As a father of five daughters – involving five pregnancies — I know how to clean up cat poop.
A task I continue daily.
Each year in the United States, cats deposit about 1.2 million metric tons of feces into the environment, and that poop is carrying with it what may be a vast and underappreciated public health problem, say scientists July 9 in the journal Trends in Parasitology, a Cell Press publication.
Some of that poop is laden with an infectious parasite known as Toxoplasma gondii, a protozoan that has recently caused toxoplasmosis epidemics in otherwise healthy people, not just in pregnant women or people with immune deficiencies. Additional concerns have been raised by studies linking T. gondii to schizophrenia, obsessive-compulsive disorder, rheumatoid arthritis, brain cancer, and even to kids’ trouble in school.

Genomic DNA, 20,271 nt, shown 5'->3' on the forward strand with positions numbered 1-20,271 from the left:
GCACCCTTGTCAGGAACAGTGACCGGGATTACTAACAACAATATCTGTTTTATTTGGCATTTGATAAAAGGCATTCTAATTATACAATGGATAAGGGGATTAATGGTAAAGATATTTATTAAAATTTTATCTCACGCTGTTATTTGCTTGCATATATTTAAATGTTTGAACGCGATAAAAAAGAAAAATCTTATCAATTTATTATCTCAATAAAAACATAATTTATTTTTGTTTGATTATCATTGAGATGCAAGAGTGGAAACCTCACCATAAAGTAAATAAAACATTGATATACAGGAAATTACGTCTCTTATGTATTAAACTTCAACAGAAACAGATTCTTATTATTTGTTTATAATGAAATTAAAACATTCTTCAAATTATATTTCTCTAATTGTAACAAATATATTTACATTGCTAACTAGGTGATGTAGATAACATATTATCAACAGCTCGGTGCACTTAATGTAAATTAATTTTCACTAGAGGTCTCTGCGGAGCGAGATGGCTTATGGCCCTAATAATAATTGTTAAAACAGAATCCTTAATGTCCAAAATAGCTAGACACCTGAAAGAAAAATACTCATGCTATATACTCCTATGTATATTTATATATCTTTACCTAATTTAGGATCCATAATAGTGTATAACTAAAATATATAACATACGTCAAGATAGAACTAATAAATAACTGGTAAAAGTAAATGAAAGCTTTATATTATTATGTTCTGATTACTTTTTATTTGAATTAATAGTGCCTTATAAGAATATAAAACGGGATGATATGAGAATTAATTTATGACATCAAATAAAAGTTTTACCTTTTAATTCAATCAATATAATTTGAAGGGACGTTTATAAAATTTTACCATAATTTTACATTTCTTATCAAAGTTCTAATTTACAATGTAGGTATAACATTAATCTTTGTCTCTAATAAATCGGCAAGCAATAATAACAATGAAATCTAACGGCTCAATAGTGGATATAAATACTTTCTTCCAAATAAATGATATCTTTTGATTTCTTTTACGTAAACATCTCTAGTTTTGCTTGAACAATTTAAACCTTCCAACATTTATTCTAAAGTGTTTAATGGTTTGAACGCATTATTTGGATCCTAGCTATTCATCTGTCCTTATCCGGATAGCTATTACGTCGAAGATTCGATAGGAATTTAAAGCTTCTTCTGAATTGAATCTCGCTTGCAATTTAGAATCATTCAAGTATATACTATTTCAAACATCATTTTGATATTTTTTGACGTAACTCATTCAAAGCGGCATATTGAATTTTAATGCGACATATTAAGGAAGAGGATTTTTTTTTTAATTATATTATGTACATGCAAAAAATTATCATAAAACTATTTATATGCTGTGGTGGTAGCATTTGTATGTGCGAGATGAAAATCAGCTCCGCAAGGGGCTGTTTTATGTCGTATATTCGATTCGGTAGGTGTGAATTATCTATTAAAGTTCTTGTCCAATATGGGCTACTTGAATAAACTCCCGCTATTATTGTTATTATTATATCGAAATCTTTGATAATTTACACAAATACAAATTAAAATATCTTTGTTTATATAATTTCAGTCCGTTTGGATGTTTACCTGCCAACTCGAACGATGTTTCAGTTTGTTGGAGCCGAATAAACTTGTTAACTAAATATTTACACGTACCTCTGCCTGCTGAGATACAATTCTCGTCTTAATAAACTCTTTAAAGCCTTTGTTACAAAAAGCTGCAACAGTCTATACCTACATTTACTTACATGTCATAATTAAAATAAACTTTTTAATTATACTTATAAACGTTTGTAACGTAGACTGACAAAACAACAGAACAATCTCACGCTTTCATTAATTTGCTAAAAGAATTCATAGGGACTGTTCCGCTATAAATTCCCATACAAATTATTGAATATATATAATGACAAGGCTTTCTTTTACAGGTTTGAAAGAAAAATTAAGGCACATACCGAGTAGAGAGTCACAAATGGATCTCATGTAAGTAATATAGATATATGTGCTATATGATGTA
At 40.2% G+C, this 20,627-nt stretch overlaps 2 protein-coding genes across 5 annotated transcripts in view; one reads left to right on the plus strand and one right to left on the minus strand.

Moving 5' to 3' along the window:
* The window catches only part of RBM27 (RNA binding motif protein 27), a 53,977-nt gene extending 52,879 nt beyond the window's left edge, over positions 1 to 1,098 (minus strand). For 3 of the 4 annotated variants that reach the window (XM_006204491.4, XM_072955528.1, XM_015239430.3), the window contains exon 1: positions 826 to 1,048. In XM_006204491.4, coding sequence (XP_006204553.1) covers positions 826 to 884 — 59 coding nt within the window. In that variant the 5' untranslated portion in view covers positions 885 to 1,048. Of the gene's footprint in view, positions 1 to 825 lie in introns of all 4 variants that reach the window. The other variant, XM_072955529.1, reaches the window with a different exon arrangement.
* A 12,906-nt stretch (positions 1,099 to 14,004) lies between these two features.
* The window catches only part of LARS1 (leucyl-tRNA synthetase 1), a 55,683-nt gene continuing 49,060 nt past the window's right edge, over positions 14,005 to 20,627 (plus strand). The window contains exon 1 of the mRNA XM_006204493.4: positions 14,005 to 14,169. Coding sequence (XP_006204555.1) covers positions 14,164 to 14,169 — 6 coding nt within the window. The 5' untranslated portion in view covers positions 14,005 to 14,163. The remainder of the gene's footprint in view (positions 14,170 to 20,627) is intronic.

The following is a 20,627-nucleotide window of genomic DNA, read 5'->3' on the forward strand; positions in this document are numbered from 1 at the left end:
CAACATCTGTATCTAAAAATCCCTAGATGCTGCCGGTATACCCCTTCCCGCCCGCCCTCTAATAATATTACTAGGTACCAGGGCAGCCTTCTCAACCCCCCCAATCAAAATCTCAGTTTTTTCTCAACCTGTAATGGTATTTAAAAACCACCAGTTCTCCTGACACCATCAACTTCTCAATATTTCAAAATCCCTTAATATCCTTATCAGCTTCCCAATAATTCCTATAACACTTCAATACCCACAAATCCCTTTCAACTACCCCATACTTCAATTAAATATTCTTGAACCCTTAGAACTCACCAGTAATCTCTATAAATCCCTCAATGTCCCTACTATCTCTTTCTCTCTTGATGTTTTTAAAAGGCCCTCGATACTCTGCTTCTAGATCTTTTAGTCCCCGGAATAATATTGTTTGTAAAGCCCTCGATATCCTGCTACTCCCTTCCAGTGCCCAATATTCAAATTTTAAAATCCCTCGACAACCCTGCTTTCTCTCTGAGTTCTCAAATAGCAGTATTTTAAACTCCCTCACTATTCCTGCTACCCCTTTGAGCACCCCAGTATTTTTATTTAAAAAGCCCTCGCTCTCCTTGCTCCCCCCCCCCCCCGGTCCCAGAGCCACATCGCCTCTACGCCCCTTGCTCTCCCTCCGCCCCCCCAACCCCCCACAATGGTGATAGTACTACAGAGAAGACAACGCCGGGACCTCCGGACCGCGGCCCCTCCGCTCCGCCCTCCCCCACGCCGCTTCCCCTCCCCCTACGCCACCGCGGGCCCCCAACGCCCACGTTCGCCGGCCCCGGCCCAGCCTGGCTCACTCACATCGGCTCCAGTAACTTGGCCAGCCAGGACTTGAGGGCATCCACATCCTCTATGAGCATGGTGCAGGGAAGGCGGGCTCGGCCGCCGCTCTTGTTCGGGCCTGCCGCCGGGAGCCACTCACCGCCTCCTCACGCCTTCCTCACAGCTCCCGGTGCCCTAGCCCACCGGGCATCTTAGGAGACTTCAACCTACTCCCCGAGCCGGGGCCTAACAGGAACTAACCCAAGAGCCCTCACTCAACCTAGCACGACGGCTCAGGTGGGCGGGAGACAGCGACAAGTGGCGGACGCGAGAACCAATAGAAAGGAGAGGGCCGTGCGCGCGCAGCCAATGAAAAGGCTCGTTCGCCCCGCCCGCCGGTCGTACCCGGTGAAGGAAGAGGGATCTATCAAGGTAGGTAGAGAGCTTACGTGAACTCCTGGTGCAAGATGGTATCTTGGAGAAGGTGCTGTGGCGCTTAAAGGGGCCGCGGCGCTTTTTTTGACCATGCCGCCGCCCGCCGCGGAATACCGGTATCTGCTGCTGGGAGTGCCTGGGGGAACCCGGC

“The accumulation of Toxoplasma gondii oocysts, found in cat feces, may be a much bigger problem than we realize because of their apparent long life and their association with some diseases,” said E. Fuller Torrey, who directs the Stanley Medical Research Institute.
He calls for better control of the cat population, especially feral cats, and more research. Surveys have shown that our backyards and communities may harbor three to 400 oocysts per square foot or more in places where cats frequently leave deposits. Each and every one of those oocysts has the potential to cause an infection.
My kids wouldn’t go in the sandbox; said it was a giant kitty litter.